You need to stop referring to the 250,000 or 500,000 figures as he has now finally stopped referring to them as well. The figures for the overall deaths will be less than the excess deaths from influenza/flu in 2017/18 during which my father died. Yet again, you refuse to examine the potentially fatal consequences for a large number of people in the short/medium term life expectancy as a result of the economic turmoil which is ahead.

        Will you be advocating the abolition of private cars in the future to save 4,000 or 5,000 lives a year in the UK? if not, you are just as cruel and heartless as you claim are others in this scenario.


        1. zorro
          April 6, 2020

          even Ferguson is admitting that 2/3rds of the people who will allegedly die with/from COVID 19 would have died within a year anyway….


      6. Anonymous
        April 6, 2020

        And when the NHS collapses to a fraction of its size because there’s no money to pay for it ?

        How many die then ?

        How many are already dying other things because it is deemed that you must not die of Covid 19 ? Including the spike in terminal cancers several years hence.

        Deaths owing to the mental illness caused by the coming economic depression…

        Deaths owing to the inevitable rise in violent crime…

        Deaths of people owing to poverty *especially* old people…

        Will these things be counted ?

      7. Richard
        April 6, 2020

        Sweden’s cases should still be exponentially rising for scenario (a) below to be correct.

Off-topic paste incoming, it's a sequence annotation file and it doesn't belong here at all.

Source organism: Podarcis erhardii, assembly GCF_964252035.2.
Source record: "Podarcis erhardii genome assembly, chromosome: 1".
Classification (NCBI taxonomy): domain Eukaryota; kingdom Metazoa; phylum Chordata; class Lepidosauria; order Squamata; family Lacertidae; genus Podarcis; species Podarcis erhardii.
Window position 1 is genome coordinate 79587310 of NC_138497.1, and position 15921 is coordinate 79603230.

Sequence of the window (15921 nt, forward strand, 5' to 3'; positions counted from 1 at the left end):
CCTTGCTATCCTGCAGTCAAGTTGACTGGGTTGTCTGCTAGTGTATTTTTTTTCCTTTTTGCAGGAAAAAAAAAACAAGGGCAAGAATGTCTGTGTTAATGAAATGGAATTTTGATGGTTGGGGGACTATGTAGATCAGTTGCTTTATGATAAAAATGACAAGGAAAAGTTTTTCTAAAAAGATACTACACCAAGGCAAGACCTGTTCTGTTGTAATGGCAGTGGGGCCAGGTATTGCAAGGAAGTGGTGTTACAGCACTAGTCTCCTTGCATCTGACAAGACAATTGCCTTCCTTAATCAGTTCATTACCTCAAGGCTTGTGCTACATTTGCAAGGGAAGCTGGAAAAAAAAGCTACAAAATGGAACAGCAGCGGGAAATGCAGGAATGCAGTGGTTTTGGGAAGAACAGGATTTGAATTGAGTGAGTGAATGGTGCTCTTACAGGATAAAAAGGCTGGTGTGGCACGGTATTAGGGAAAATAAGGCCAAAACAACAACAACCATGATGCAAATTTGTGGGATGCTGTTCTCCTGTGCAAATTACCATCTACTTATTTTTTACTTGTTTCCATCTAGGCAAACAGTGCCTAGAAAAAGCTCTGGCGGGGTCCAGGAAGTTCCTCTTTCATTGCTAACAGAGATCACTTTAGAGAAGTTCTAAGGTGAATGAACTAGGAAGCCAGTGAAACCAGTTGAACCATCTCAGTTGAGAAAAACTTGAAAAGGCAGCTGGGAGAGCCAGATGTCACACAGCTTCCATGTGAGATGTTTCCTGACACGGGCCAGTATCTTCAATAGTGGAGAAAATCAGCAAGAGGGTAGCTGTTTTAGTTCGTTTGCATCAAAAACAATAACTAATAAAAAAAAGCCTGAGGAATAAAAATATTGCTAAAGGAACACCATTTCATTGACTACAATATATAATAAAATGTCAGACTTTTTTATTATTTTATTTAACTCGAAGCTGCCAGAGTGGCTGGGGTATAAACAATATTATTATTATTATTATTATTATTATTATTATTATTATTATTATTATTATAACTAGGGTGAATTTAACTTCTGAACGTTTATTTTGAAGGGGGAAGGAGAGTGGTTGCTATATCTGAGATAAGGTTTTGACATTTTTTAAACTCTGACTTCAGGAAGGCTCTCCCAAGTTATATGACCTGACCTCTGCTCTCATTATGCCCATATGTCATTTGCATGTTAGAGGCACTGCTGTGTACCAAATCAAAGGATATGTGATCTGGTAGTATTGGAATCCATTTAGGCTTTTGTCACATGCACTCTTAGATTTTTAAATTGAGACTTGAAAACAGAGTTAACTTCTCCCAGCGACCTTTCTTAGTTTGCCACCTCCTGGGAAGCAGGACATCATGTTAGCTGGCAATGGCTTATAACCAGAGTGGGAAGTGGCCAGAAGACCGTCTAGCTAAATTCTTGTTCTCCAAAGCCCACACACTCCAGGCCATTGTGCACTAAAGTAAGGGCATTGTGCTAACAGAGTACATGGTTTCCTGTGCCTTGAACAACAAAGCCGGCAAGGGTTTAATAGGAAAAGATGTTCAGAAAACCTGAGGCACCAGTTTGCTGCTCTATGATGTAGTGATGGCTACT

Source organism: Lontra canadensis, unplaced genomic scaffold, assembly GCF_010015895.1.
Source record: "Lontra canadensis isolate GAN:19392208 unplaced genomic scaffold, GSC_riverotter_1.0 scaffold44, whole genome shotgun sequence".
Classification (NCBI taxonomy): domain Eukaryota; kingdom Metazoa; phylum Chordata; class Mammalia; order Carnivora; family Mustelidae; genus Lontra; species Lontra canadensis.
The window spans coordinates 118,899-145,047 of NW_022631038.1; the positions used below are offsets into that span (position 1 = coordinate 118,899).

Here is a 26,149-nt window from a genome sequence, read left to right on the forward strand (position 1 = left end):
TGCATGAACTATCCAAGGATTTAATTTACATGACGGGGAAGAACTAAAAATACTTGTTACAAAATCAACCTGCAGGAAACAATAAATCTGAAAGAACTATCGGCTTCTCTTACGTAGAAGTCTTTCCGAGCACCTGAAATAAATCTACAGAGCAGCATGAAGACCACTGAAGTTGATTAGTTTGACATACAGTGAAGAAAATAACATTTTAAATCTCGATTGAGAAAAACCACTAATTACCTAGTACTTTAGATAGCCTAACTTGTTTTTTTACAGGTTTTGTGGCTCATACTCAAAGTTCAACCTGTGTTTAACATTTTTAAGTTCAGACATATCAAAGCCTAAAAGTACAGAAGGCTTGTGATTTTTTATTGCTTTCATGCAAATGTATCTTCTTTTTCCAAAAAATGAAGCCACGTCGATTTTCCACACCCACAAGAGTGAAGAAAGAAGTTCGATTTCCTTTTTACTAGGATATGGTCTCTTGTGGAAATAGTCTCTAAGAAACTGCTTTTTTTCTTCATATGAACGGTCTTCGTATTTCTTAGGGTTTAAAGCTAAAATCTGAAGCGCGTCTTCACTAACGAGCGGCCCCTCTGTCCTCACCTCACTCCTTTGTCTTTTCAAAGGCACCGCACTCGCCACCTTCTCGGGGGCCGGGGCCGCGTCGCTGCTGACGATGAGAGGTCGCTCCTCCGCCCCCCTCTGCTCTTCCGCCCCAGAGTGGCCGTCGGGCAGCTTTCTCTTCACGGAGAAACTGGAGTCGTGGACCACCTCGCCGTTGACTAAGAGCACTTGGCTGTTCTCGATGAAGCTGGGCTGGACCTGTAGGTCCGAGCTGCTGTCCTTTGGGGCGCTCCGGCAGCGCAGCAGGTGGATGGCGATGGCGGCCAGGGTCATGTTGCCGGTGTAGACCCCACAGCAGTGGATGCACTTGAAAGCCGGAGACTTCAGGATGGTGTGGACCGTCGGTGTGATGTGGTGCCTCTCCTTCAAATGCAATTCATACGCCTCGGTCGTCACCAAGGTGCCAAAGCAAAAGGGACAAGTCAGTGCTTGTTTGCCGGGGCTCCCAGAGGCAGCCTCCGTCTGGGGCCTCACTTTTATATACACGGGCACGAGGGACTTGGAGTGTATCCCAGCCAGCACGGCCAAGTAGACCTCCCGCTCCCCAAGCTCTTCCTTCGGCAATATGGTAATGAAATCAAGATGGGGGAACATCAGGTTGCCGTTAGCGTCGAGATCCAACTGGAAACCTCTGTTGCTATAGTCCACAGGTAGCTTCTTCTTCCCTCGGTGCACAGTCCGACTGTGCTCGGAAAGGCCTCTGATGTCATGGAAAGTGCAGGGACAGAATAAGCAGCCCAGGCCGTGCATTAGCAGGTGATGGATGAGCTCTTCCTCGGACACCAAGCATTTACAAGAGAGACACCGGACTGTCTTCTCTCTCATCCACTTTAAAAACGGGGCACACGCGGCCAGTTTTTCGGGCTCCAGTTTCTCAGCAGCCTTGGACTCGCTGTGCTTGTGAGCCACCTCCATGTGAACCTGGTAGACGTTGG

To yield the observed number of Swedish COVID19 deaths:
        a) A high IFR means few people must currently be infected; and
        b) A low IFR means many must have already been infected (ie the Oxford University epidemiological model).

        Many epidemiologists believe (b) fits the data better.

    2. Hope
      April 6, 2020

      There is no cure for corona virus and the govt has failed to keep us safe by keeping borders open from hotspot countries- bear in mind take back control of our borders mantra four years. If the govt cannot/will not control our borders it needs to get out of office. Hancock must go he cost lives. Importing people to infect our citizens knowing some will die is despicable. This could have been minimised by closing borders, the govt chose not to.

      If business could continue during power cuts in the seventies by doing a three day week, why can’t business alter working practice to allow work to Continue safely by shift work or something similar?